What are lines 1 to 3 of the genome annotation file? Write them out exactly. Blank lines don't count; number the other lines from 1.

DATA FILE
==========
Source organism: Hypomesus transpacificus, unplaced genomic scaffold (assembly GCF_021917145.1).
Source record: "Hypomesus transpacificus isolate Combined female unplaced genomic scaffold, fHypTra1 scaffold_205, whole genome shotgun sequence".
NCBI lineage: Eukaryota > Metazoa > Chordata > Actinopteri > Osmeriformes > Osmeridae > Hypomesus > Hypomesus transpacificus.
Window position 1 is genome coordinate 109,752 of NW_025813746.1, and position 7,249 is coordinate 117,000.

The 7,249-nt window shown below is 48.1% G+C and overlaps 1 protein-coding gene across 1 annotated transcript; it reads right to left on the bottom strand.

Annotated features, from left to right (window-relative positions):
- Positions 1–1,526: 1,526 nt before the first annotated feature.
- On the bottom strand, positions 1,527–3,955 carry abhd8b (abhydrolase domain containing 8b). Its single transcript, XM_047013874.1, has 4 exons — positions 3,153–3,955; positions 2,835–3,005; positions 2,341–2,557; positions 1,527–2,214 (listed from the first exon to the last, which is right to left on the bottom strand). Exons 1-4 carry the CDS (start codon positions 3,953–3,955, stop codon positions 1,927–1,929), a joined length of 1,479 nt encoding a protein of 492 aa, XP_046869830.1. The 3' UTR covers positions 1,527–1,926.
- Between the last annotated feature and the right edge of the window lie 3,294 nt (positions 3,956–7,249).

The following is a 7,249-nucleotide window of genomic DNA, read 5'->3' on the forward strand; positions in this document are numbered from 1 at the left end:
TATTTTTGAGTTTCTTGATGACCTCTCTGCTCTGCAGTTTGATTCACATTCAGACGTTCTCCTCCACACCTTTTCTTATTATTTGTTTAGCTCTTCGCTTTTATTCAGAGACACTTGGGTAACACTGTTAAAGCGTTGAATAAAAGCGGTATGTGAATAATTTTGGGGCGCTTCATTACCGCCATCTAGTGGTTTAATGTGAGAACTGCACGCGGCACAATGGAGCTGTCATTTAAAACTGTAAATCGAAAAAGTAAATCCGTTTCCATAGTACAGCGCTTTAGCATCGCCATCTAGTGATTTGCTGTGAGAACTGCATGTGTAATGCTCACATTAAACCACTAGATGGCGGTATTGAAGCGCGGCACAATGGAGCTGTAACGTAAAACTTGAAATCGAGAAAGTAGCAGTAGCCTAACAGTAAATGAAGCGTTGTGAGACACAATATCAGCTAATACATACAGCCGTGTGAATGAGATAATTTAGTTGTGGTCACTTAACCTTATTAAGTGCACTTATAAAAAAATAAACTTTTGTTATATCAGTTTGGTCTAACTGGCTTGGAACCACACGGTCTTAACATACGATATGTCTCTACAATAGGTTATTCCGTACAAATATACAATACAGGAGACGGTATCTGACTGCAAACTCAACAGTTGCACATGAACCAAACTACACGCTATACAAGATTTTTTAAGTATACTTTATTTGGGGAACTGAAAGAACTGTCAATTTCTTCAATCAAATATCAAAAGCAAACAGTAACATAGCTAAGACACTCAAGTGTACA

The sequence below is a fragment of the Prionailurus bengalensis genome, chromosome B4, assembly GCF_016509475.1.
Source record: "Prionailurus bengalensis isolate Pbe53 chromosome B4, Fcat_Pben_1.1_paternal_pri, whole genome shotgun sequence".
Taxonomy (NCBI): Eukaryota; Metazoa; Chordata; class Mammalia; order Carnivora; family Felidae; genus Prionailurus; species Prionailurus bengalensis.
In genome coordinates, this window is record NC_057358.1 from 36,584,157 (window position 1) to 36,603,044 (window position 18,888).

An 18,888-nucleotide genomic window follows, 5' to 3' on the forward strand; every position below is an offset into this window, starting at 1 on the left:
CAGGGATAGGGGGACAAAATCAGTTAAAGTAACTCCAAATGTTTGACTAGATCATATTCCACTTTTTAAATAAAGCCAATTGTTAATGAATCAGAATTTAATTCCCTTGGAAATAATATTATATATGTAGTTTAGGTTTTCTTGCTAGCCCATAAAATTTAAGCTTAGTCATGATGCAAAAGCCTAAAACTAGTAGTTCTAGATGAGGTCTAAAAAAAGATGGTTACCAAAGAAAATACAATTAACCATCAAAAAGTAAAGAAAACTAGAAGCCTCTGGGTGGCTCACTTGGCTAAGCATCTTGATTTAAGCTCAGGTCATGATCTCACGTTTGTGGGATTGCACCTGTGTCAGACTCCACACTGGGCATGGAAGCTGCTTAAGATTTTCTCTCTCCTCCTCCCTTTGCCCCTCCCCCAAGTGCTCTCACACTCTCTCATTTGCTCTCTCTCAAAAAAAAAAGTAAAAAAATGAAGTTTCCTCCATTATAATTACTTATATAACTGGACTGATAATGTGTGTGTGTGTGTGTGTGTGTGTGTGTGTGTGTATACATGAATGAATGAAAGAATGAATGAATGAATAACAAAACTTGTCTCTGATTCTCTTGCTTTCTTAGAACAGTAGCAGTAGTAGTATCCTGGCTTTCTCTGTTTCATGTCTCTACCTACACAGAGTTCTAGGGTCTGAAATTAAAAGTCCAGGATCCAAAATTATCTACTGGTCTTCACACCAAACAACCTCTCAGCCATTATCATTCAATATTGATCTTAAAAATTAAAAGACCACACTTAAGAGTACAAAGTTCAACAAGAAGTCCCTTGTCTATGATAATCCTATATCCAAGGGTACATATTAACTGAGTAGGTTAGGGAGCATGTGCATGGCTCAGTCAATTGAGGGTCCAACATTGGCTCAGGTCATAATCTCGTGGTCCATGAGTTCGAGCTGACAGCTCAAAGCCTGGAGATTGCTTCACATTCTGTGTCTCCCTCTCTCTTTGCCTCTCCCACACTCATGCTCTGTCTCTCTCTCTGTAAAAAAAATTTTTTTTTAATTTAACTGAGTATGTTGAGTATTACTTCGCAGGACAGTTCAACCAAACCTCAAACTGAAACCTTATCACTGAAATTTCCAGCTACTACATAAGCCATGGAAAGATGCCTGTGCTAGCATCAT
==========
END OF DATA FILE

Source organism: Hypomesus transpacificus, unplaced genomic scaffold (assembly GCF_021917145.1).
Source record: "Hypomesus transpacificus isolate Combined female unplaced genomic scaffold, fHypTra1 scaffold_205, whole genome shotgun sequence".
NCBI lineage: Eukaryota > Metazoa > Chordata > Actinopteri > Osmeriformes > Osmeridae > Hypomesus > Hypomesus transpacificus.